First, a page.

3 jurors excused from trial of Bhupinderpal Gill and Gurpreet Ronald on mental health grounds
A first-degree murder trial centred on allegations of a deadly love triangle begins today in Ottawa after unusual delays because some jurors, chosen from a pool of 500, stepped down for fear they’d be traumatized by the evidence.
The trial of Bhupinderpal Gill and Gurpreet Ronald was supposed to start earlier this week, but was pushed back twice after several jurors asked to step down.
Gill’s wife, Jagtar Gill, a 43-year-old mother of three, was bludgeoned and stabbed to death in 2014.
On separate occasions, three female jurors told the judge they were afraid of being traumatized by the expected graphic evidence, and asked to be excused from their civic duties.
After hearing their concerns, Superior Court Justice Julianne Parfett agreed to let them go, forcing the court to scramble to find replacements.
Concerns fear being used to shirk jury duty
The president of the Defence Counsel Association of Ottawa, Anne London-Weinstein, says she has never seen so many jurors use the same excuse to be removed from their duties.
“Three in one trial? I wonder if they were within earshot of each other during the jury selection process,” she said.
London-Weinstein doesn’t think the evidence will be especially violent, and says she’s concerned about the general unwillingness of the public to serve on juries.
“People are reluctant to do their civic duty because it’s a big interruption in your life,” said London-Weinstein.
The trial is expected to take seven weeks. Although some lawyers are concerned fear of trauma is being used as an excuse to shirk jury duty, the courts must take it into account.
The emotional state of one juror can have an impact on the outcome, says criminal defence lawyer Norm Boxall, who has been involved in many high-profile murder and terror trials over the past 30 years. He says he’s seeing more people get exempted from jury duty because of mental health concerns.
“If a person, for whatever reason in their makeup or background or personality, doesn’t feel like they can do a proper job and do the job impartially, then they should be excused,” said Boxall.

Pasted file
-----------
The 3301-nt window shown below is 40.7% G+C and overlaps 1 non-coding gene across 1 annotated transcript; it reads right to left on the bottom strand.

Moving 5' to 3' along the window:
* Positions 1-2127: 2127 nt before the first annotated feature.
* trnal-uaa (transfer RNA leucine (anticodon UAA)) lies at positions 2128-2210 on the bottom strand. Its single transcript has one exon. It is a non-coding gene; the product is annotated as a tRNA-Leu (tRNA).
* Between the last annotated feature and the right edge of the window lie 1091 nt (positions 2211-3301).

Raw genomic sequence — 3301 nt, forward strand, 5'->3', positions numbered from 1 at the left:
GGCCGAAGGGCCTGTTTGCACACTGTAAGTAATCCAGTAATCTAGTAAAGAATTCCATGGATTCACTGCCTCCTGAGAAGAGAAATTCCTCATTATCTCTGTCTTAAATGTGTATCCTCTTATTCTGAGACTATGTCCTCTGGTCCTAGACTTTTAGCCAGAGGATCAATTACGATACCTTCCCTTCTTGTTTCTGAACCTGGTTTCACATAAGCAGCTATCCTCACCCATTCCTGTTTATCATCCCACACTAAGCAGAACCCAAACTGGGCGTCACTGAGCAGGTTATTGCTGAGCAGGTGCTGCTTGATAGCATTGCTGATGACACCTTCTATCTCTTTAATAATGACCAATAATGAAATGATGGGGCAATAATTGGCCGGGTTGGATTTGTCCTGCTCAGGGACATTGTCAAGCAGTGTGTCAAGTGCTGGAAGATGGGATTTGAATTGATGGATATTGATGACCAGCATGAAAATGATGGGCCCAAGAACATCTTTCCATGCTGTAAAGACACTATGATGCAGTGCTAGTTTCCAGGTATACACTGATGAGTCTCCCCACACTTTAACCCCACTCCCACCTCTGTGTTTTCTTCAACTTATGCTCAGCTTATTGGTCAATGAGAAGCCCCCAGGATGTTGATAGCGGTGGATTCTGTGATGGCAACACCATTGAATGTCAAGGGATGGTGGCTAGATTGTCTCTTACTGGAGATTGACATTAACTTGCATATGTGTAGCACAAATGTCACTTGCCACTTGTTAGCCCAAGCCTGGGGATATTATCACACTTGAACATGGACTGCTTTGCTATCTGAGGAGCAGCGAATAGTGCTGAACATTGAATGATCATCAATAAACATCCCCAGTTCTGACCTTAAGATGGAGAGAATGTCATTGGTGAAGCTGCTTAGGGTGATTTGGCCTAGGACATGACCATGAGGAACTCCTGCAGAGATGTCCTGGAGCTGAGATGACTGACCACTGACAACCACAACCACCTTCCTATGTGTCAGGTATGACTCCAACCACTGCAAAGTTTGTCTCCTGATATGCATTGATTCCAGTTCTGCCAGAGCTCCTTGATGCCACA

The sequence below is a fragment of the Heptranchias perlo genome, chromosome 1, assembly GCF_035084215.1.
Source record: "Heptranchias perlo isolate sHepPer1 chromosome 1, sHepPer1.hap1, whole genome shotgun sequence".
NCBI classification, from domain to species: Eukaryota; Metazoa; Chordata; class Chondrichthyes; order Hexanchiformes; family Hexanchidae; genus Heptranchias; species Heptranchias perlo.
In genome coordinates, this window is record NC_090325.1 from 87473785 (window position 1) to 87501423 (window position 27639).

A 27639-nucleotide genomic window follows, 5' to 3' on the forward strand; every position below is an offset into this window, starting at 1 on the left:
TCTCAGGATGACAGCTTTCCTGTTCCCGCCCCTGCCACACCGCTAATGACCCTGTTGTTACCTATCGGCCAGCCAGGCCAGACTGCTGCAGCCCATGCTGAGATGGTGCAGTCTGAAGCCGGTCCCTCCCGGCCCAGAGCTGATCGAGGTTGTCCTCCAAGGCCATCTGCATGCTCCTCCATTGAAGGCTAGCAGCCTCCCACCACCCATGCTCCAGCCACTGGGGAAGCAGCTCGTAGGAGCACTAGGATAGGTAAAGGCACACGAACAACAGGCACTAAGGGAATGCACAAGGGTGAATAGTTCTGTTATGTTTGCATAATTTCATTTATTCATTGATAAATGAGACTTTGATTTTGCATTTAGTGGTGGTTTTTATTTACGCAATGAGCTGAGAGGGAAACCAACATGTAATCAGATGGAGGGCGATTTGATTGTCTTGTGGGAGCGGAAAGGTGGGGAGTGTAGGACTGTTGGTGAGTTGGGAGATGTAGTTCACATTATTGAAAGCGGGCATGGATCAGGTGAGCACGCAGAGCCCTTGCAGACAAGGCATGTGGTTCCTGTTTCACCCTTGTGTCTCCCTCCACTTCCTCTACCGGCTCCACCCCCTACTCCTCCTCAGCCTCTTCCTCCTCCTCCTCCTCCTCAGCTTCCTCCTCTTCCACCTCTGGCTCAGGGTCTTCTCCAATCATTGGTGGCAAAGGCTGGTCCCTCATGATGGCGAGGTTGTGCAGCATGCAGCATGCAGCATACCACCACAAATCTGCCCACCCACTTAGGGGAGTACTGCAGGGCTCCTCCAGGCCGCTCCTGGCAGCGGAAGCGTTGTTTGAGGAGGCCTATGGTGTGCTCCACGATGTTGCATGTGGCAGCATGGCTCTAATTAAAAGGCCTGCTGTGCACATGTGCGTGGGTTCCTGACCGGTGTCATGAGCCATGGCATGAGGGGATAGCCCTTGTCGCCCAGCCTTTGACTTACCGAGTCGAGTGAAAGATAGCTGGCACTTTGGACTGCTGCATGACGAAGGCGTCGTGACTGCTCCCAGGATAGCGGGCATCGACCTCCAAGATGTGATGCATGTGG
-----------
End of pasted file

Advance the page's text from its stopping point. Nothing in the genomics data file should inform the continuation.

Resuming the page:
“No one — not the Crown, the defence or the judge — want a juror who won’t be able to do the job.”
Lawyers can’t probe deeper to verify truth
Although Boxall believes anxiety is a valid reason to get out of jury duty, he says it’s impossible to verify a person’s state of mental health. The only information provided to the Crown and defence about potential jurors are their names, addresses and occupation.
Usually lawyers aren’t allowed to pose questions to potential jurors, but sometimes the court clerk can probe for prejudice.
During this trial’s jury selection process, the clerk asked participants who were under oath if they were biased against Sikhs and if they had knowledge of the case through media reports. If they passed that initial test, both the prosecutor and the defence had the right to refuse. The defence teams for Gill and Ronald each had 20 vetoes, while the Crown could issue 40 challenges.
A total of 480 potential jurors were vetted, and most were excused for personal reasons, other than mental health concerns. Some were let go because of sickness, lack of child care or lack of English skills. Others were dismissed because their employer wouldn’t pay them while they were on jury duty, or if they knew one of the witnesses who would be testifying.
It took a total of four days — about twice as long as usual — to get a jury together.
Starting Friday, seven men and five women will hear opening statements.
Qualifications for Jury Duty
Persons in the following professions do not qualify to serve as jurors:
- A legally qualified medical practitioner, coroner or veterinary surgeon who is actively engaged in practice
- A police officer
- A firefighter regularly employed by a fire department
- A superintendent, jailer or keeper of a prison, correctional institution or lockup
- The warden of a penitentiary
- A sheriff or a sheriff’s officer
- Armed forces personnel of the regular and special forces and members of the reserve forces on active service
- A barrister and/or solicitor or a student-at-law
- An officer of a court of justice
- A judge or a justice of the peace
- A member of the Privy Council of Canada, the Executive Council of Ontario, the Senate, the House of Commons or the Assembly
For further information about Jury Duty
If you have questions about attending for jury duty, contact the court office. The address and phone number for the court office are on the upper left corner of the Summons.
You can also find a listing of court addresses at the following site: